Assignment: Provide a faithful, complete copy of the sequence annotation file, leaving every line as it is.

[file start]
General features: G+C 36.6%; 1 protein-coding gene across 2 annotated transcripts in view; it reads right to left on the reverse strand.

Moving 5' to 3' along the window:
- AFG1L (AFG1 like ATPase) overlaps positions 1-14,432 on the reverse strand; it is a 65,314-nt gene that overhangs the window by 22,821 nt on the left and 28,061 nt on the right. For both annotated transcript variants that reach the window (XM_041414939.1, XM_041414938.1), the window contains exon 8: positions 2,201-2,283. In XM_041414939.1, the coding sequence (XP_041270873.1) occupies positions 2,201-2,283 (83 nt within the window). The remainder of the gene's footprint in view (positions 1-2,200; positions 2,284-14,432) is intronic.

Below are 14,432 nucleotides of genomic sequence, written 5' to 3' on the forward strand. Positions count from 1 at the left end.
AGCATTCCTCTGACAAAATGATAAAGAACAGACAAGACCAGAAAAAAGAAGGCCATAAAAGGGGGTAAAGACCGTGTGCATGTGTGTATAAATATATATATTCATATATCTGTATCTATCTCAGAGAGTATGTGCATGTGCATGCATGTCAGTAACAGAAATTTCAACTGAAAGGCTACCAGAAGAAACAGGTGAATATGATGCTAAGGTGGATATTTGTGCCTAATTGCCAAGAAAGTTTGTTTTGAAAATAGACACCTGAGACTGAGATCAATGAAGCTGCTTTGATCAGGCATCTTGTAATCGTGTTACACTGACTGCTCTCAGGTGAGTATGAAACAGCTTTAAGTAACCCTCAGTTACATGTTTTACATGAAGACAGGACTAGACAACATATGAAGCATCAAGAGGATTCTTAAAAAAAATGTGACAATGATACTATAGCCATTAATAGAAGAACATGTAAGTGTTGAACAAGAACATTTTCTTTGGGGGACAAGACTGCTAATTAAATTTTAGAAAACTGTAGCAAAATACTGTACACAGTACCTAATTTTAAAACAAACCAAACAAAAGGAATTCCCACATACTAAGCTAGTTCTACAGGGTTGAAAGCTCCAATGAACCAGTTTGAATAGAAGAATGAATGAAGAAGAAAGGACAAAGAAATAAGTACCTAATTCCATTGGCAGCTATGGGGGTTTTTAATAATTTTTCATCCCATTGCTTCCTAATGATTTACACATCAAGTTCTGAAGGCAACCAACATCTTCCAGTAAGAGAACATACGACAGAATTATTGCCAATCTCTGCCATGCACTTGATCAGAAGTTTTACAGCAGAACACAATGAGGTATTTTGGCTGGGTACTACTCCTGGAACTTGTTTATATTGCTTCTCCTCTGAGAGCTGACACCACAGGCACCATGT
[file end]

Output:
General features: G+C 36.6%; 1 protein-coding gene across 2 annotated transcripts in view; it reads right to left on the reverse strand.

Moving 5' to 3' along the window:
- AFG1L (AFG1 like ATPase) overlaps positions 1-14,432 on the reverse strand; it is a 65,314-nt gene that overhangs the window by 22,821 nt on the left and 28,061 nt on the right. For both annotated transcript variants that reach the window (XM_041414939.1, XM_041414938.1), the window contains exon 8: positions 2,201-2,283. In XM_041414939.1, the coding sequence (XP_041270873.1) occupies positions 2,201-2,283 (83 nt within the window). The remainder of the gene's footprint in view (positions 1-2,200; positions 2,284-14,432) is intronic.

Below are 14,432 nucleotides of genomic sequence, written 5' to 3' on the forward strand. Positions count from 1 at the left end.
AGCATTCCTCTGACAAAATGATAAAGAACAGACAAGACCAGAAAAAAGAAGGCCATAAAAGGGGGTAAAGACCGTGTGCATGTGTGTATAAATATATATATTCATATATCTGTATCTATCTCAGAGAGTATGTGCATGTGCATGCATGTCAGTAACAGAAATTTCAACTGAAAGGCTACCAGAAGAAACAGGTGAATATGATGCTAAGGTGGATATTTGTGCCTAATTGCCAAGAAAGTTTGTTTTGAAAATAGACACCTGAGACTGAGATCAATGAAGCTGCTTTGATCAGGCATCTTGTAATCGTGTTACACTGACTGCTCTCAGGTGAGTATGAAACAGCTTTAAGTAACCCTCAGTTACATGTTTTACATGAAGACAGGACTAGACAACATATGAAGCATCAAGAGGATTCTTAAAAAAAATGTGACAATGATACTATAGCCATTAATAGAAGAACATGTAAGTGTTGAACAAGAACATTTTCTTTGGGGGACAAGACTGCTAATTAAATTTTAGAAAACTGTAGCAAAATACTGTACACAGTACCTAATTTTAAAACAAACCAAACAAAAGGAATTCCCACATACTAAGCTAGTTCTACAGGGTTGAAAGCTCCAATGAACCAGTTTGAATAGAAGAATGAATGAAGAAGAAAGGACAAAGAAATAAGTACCTAATTCCATTGGCAGCTATGGGGGTTTTTAATAATTTTTCATCCCATTGCTTCCTAATGATTTACACATCAAGTTCTGAAGGCAACCAACATCTTCCAGTAAGAGAACATACGACAGAATTATTGCCAATCTCTGCCATGCACTTGATCAGAAGTTTTACAGCAGAACACAATGAGGTATTTTGGCTGGGTACTACTCCTGGAACTTGTTTATATTGCTTCTCCTCTGAGAGCTGACACCACAGGCACCATGT